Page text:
“What wine would you like with that?” I’m in Sonoma, one of California’s wine meccas, ordering my first meal at local favorite Salt & Stone. And I’m ready to make fermented grapes my main food group. I love wine—so much so that I’ve traveled to Sonoma the past two years. So I was thrilled to learn that starting this month, United Airlines is charting direct three-hour flights from DIA to the Charles M. Schulz Sonoma County Airport. You know what that means: more time for wine. Here’s what to do.
Drink more wine, of course
Sonoma is home to more than 400 wineries. Kunde Family Winery and Petroni Vineyards are two not to miss. On the Kunde Family vineyard tour, you’ll get to taste their famed grapes (some dating as far back as 1882), see the Bottles Shock boxing ring (the movie was filmed there), and, come spring and summer, settle in on their “mountain top,” overlooking the estate from 1,400 feet above the valley floor. Petroni Vineyards takes things underground—the whole winery (minus the vines) is in a cellar. Ask your tour guide about the story behind their Sangiovese Grosso.
Travel in style
The coolest way to get from one winery to the next? West Wine Tours, whose delightful staff will drive you from glass to glass in a vintage Volkswagen bus. Just make sure to schedule time for a photo shoot.
Refuel with a memorable meal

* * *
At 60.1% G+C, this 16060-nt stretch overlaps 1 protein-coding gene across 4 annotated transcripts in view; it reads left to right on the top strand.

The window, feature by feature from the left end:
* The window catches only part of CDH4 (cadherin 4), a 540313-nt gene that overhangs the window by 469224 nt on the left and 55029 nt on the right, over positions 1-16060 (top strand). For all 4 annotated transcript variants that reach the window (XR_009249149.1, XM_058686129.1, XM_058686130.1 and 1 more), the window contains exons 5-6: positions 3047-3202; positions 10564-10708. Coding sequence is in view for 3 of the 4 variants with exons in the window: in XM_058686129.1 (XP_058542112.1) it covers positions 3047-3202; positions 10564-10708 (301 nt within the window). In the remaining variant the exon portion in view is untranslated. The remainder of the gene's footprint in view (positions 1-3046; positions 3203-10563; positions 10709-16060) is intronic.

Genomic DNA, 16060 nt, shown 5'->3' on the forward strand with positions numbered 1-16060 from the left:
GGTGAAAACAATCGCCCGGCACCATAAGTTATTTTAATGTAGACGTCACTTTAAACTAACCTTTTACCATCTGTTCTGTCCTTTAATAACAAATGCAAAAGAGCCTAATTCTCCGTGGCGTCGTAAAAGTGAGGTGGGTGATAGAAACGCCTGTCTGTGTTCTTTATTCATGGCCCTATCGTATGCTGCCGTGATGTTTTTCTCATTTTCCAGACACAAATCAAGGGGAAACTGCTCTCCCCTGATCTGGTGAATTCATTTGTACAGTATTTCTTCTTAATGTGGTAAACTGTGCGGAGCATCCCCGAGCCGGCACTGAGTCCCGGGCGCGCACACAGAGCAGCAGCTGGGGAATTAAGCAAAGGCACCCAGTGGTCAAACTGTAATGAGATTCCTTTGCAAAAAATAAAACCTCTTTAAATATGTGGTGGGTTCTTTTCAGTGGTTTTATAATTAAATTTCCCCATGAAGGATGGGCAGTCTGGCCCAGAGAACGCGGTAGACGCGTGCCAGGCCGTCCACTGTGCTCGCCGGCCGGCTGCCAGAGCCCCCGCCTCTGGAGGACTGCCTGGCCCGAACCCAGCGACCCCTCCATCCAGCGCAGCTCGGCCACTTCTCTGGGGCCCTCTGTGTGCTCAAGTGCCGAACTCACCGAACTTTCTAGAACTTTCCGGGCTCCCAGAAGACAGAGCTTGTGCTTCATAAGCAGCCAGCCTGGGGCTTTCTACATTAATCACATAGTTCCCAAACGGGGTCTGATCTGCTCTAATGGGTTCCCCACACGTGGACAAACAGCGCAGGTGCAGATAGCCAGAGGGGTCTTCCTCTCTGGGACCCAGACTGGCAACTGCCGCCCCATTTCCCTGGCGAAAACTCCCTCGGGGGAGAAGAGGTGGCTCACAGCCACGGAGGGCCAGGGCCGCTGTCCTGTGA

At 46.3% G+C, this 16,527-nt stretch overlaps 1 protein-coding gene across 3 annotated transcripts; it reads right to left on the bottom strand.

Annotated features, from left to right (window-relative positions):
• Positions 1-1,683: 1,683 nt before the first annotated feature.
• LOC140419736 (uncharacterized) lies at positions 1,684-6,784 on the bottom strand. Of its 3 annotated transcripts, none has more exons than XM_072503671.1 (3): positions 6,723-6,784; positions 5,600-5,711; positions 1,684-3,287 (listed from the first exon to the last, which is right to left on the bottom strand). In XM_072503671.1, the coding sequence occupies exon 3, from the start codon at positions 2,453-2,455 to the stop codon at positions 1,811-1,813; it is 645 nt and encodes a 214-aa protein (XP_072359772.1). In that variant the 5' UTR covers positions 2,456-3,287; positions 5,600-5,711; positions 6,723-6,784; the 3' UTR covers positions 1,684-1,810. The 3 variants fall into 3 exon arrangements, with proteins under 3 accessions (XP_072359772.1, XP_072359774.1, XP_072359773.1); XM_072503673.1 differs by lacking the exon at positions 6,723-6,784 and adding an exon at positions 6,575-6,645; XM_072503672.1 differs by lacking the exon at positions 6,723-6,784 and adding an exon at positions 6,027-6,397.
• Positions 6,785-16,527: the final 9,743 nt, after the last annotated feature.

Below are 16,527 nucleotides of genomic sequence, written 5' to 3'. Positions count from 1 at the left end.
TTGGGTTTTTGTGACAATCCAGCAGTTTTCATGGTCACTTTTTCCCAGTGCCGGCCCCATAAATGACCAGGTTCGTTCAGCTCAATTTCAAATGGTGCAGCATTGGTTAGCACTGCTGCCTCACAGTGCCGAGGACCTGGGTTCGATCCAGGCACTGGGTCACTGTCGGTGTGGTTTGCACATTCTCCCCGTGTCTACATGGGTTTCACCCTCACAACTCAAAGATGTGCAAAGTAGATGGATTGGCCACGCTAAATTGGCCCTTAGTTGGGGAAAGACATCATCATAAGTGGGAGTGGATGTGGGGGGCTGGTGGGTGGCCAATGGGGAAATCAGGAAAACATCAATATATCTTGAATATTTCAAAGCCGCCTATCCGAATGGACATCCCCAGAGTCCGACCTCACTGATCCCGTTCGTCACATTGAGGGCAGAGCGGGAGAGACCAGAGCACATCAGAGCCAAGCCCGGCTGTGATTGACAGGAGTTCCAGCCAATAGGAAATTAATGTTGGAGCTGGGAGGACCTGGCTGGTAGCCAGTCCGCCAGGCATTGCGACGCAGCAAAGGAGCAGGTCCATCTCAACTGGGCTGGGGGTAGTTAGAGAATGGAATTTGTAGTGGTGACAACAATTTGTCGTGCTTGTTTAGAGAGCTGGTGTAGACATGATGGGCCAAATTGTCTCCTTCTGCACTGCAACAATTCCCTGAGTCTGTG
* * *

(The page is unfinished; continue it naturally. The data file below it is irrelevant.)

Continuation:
Delicious food (try the cooked oysters and persimmon salad); good company; great wine—that’s what you’ll find at Salt & Stone. Glen Ellen Star is equally relaxed. Try the wood-roasted vegetables and, if it’s on the menu for the night, order ice cream for dessert—each flavor comes in a personal pint. (If you’re staying at Gaige House, you can also walk to Glen Ellen Star for dinner by lantern light.)
Consider moving in to your personal sanctuary
Others know them as hotel rooms, but here, such a bland term hardly applies. Sleep in the vineyards at Kenwood Inn and Spa, a two-andahalf-acre property surrounded by maturing grapes. Or feel wonderfully alone—with an unbelievable number of Japanese-inspired spa experiences at your disposal—in a Ryokan Zen suite at Gaige House + Ryokan. Each room features a granite-soaking tub, a private Zen rock garden, and, in the largest rooms, a patio made private by a lush wall of foliage that overlooks the babbling Calabazas Creek. It’s magical.
Try a new kind of “hike”
It’s called shinrin-yoku, or forest bathing, and it’s about intentionally—through breathing and meditation exercises—being in and experiencing the forest. There are area guides to take you through the journey: Pamela Wirth, with whom Gaige House + Ryokan connected us, is a relaxing pro.